Monday, April 26, 2010

Hawthorne for this little heart of mine

(Crataegus spp.)

Hawthorn is nourishing medicine for the heart. This article briefly discusses hawthorne then leaves you with two delicious recipes for hawthorne including honey and vinegar. 

Botanical name: Crataegus oxyacantha, Crataegus douglassii
Family: Rosaceae (Rose)
Parts used: leaves and flowers, berries
Properties: slightly cool/dry, cardiac trophorestorative, relaxing nervine, digestant, astringent, diuretic, antioxidant
Used for: heart related illness, cardiac weakness, stagnant digestion, regulation of blood pressure
Plant preparations: tea, tincture, vinegar, food

Hawthorn trees have a long history of medicinal use in many cultures. Traditional Chinese Medicine has documented use of hawthorns for thousands of years. Europeans used them not only for food and medicine, but also pruned them into shrubs to mark boundary lines. In North America, Natives in the Pacific Northwest used the berries as medicine and food and made a variety of different tools using the long thorns found on the tree.

The berries have been traditionally used in western herbalism, but the leaves and blossoms have a long history of use as well. The berries ripen in the late summer to fall and are anywhere from red to black depending on the species. The leaves and flowers are best when harvested in the spring, at the peak of the blossoms. I love using the leaves and blossoms as a strong infusion.

Here's a simple and delicious tea recipe that strongly supports heart health. 

Hawthorn is a cardiac trophorestorative, meaning it brings balance to the heart. It can be used for both high and low blood pressure and to regulate cholesterol levels. It is high in antioxidants, which can reduce oxidative damage on capillary walls. Its relaxing nervine properties are helpful when a person is stressed out, which puts further hardship on the heart.

Herbalists David Winston and Mathew Wood both use hawthorn for children and adults who are restless and irritable with a difficulty in focusing. In his book The Earthwise Herbal Matthew Wood shares his experience using hawthorn for an autistic child.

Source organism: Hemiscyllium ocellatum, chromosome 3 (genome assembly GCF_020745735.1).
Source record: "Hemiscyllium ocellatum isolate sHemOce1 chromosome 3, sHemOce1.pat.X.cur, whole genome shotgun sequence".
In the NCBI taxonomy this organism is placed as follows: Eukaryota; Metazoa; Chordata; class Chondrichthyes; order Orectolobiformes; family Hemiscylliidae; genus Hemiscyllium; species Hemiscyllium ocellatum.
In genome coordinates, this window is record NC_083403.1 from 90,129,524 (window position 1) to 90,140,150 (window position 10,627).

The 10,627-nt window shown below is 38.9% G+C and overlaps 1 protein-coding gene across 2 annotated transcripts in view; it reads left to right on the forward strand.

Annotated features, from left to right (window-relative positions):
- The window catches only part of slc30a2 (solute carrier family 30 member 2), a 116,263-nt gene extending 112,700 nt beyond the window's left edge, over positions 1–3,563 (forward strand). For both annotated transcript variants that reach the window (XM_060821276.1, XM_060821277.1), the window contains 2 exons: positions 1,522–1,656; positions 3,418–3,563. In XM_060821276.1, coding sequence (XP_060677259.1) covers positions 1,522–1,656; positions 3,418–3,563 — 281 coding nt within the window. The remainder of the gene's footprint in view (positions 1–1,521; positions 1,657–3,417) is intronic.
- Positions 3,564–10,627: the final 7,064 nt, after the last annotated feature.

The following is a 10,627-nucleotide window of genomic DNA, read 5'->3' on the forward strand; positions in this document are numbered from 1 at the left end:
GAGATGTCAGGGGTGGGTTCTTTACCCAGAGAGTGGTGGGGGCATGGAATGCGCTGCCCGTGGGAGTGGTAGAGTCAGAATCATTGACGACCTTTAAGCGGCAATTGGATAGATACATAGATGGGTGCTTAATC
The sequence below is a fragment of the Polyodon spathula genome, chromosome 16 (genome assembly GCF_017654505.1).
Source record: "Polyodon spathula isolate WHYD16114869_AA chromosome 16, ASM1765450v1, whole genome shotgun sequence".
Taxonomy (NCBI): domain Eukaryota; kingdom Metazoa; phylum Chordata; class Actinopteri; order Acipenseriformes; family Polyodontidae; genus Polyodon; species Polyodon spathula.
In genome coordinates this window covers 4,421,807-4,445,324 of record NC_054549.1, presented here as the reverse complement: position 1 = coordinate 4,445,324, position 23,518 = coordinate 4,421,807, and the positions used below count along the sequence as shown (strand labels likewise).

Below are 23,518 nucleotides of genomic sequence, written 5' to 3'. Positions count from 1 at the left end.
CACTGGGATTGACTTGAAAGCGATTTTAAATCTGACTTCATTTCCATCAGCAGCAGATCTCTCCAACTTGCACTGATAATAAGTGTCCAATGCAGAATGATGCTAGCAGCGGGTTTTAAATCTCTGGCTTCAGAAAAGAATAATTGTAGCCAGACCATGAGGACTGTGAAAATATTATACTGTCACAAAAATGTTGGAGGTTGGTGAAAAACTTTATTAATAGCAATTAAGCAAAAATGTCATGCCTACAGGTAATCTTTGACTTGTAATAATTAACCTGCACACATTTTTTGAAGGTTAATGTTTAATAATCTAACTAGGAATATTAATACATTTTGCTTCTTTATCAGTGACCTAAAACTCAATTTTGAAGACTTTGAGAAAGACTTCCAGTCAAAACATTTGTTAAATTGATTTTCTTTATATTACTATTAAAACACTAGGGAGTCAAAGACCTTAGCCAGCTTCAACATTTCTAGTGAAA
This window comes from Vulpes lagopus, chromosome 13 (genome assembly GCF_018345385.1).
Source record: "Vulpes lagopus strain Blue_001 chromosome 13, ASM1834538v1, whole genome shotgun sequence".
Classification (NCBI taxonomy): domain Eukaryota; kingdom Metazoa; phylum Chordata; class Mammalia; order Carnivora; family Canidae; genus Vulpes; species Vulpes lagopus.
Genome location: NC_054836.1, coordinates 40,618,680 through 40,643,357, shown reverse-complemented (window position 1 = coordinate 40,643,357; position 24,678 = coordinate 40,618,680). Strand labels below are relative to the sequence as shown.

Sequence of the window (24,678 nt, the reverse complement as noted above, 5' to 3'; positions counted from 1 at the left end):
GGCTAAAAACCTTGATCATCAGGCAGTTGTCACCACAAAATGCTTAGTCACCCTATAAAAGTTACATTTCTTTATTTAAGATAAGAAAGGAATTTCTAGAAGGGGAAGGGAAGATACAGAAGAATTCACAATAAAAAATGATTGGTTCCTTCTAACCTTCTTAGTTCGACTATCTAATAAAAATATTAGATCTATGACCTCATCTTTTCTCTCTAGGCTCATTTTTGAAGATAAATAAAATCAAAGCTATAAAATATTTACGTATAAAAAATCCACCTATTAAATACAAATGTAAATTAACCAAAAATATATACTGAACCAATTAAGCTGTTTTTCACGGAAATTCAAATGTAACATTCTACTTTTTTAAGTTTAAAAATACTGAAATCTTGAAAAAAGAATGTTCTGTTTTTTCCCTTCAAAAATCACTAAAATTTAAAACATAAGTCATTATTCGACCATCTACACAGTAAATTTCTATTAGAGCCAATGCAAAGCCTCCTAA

Paul Bergner speaks beautiful about hawthorne for the physical heart as well as the spiritual heart. Herbalist Deborah Francis uses small amounts of hawthorne in other tinctures to bring out the heart.

The Chinese have used the leaves and flowers for stagnant digestion associated with poor lipid metabolism. Indications for this include heartburn and indigestion.

Gathering the berries

When the berries are dripping from the trees in late summer I gather plenty for tincturing with brandy and infusing in vinegar. Both mixtures turn out a deep red that is reminiscent of the heart. Hawthorn berries are especially high in pectin and I’ve heard that when making hawthorn berry jam no extra pectin is needed.

Many wild berries can be infused in honey, and despite needing to pick out the seeds, I especially enjoy hawthorn honey on toast.

Hawthorne Honey
Gather enough ripe berries to fill a jar. Cover the berries with honey, stirring well to remove any air pockets.

Let the mixture sit for a couple of days to a week. I like to turn my jar over each day to further mix things up.

You can enjoy this by the spoonful and as a topping on toast. Keep in the fridge for long-term storage and be careful with the small seeds.

Hawthorne Vinegar
Extracting the benefits of hawthorne berries into vinegar gives us another way to enjoy the heart health benefits. 

  • Fill a glass jar with fresh berries. 
  • Cover the berries with apple cider vinegar. 
  • Cover with a plastic lid (or a metal lid with some type of barrier, the vinegar will corrode the metal). 
  • Let this sit for 6 weeks, giving it a shake every other day or so. You might notice it needs to be topped off with more vinegar after about a week or so. 
  • Once it is infused, strain off the berries and use the vinegar in salad dressings or as part of meat marinades.